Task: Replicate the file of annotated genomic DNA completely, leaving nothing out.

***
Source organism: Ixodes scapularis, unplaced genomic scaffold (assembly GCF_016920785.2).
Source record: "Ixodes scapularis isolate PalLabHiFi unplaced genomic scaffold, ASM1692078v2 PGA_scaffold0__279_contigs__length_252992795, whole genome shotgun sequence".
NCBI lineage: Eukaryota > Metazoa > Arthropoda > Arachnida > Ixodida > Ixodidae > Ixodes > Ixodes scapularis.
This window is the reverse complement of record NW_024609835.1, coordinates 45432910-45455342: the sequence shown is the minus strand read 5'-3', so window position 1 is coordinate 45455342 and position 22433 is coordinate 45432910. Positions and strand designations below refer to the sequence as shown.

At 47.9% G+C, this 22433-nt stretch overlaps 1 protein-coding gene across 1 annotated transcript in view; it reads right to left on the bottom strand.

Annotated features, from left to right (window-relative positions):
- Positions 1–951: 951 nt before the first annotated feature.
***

Source organism: Ixodes scapularis, unplaced genomic scaffold (assembly GCF_016920785.2).
Source record: "Ixodes scapularis isolate PalLabHiFi unplaced genomic scaffold, ASM1692078v2 PGA_scaffold0__279_contigs__length_252992795, whole genome shotgun sequence".
NCBI lineage: Eukaryota > Metazoa > Arthropoda > Arachnida > Ixodida > Ixodidae > Ixodes > Ixodes scapularis.
This window is the reverse complement of record NW_024609835.1, coordinates 45432910-45455342: the sequence shown is the minus strand read 5'-3', so window position 1 is coordinate 45455342 and position 22433 is coordinate 45432910. Positions and strand designations below refer to the sequence as shown.

At 47.9% G+C, this 22433-nt stretch overlaps 1 protein-coding gene across 1 annotated transcript in view; it reads right to left on the bottom strand.

Annotated features, from left to right (window-relative positions):
- Positions 1–951: 951 nt before the first annotated feature.